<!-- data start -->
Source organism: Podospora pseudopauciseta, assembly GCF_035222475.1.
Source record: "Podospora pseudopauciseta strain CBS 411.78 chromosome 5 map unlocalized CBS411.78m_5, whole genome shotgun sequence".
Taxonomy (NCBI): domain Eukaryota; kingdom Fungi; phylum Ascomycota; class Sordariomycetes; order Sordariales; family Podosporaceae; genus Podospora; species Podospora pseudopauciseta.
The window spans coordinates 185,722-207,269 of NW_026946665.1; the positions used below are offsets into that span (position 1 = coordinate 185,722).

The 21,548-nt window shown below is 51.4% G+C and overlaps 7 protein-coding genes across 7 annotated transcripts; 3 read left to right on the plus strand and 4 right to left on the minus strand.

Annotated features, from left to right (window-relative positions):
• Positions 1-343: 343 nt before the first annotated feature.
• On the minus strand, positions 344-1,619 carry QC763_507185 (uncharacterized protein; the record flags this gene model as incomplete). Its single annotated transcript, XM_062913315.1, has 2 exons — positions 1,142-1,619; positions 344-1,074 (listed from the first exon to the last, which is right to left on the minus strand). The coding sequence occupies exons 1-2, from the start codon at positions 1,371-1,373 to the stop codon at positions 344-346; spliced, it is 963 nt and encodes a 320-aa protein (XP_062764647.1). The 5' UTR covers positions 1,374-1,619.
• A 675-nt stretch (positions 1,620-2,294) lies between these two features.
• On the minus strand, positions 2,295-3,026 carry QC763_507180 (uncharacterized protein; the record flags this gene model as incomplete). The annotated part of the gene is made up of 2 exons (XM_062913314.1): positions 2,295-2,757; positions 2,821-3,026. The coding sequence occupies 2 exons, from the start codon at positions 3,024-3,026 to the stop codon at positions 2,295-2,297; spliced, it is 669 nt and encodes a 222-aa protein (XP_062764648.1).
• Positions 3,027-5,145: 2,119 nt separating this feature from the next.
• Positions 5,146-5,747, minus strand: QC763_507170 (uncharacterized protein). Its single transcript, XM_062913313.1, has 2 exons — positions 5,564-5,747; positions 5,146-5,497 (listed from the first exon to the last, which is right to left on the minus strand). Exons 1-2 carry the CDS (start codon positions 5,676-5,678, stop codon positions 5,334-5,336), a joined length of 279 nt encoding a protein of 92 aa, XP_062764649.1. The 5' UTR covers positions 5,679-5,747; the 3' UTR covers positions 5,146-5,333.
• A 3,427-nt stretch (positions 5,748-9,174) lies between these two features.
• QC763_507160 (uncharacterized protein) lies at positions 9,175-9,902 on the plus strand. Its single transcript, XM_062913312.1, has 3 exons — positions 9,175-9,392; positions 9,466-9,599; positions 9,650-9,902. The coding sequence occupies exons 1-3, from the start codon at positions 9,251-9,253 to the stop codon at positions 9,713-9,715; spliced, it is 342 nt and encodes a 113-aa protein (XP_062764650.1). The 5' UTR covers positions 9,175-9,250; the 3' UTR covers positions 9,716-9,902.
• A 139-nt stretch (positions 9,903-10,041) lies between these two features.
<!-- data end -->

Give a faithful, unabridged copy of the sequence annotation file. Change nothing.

Source organism: Podospora pseudopauciseta, assembly GCF_035222475.1.
Source record: "Podospora pseudopauciseta strain CBS 411.78 chromosome 5 map unlocalized CBS411.78m_5, whole genome shotgun sequence".
Taxonomy (NCBI): domain Eukaryota; kingdom Fungi; phylum Ascomycota; class Sordariomycetes; order Sordariales; family Podosporaceae; genus Podospora; species Podospora pseudopauciseta.
The window spans coordinates 185,722-207,269 of NW_026946665.1; the positions used below are offsets into that span (position 1 = coordinate 185,722).

The 21,548-nt window shown below is 51.4% G+C and overlaps 7 protein-coding genes across 7 annotated transcripts; 3 read left to right on the plus strand and 4 right to left on the minus strand.

Annotated features, from left to right (window-relative positions):
• Positions 1-343: 343 nt before the first annotated feature.
• On the minus strand, positions 344-1,619 carry QC763_507185 (uncharacterized protein; the record flags this gene model as incomplete). Its single annotated transcript, XM_062913315.1, has 2 exons — positions 1,142-1,619; positions 344-1,074 (listed from the first exon to the last, which is right to left on the minus strand). The coding sequence occupies exons 1-2, from the start codon at positions 1,371-1,373 to the stop codon at positions 344-346; spliced, it is 963 nt and encodes a 320-aa protein (XP_062764647.1). The 5' UTR covers positions 1,374-1,619.
• A 675-nt stretch (positions 1,620-2,294) lies between these two features.
• On the minus strand, positions 2,295-3,026 carry QC763_507180 (uncharacterized protein; the record flags this gene model as incomplete). The annotated part of the gene is made up of 2 exons (XM_062913314.1): positions 2,295-2,757; positions 2,821-3,026. The coding sequence occupies 2 exons, from the start codon at positions 3,024-3,026 to the stop codon at positions 2,295-2,297; spliced, it is 669 nt and encodes a 222-aa protein (XP_062764648.1).
• Positions 3,027-5,145: 2,119 nt separating this feature from the next.
• Positions 5,146-5,747, minus strand: QC763_507170 (uncharacterized protein). Its single transcript, XM_062913313.1, has 2 exons — positions 5,564-5,747; positions 5,146-5,497 (listed from the first exon to the last, which is right to left on the minus strand). Exons 1-2 carry the CDS (start codon positions 5,676-5,678, stop codon positions 5,334-5,336), a joined length of 279 nt encoding a protein of 92 aa, XP_062764649.1. The 5' UTR covers positions 5,679-5,747; the 3' UTR covers positions 5,146-5,333.
• A 3,427-nt stretch (positions 5,748-9,174) lies between these two features.
• QC763_507160 (uncharacterized protein) lies at positions 9,175-9,902 on the plus strand. Its single transcript, XM_062913312.1, has 3 exons — positions 9,175-9,392; positions 9,466-9,599; positions 9,650-9,902. The coding sequence occupies exons 1-3, from the start codon at positions 9,251-9,253 to the stop codon at positions 9,713-9,715; spliced, it is 342 nt and encodes a 113-aa protein (XP_062764650.1). The 5' UTR covers positions 9,175-9,250; the 3' UTR covers positions 9,716-9,902.
• A 139-nt stretch (positions 9,903-10,041) lies between these two features.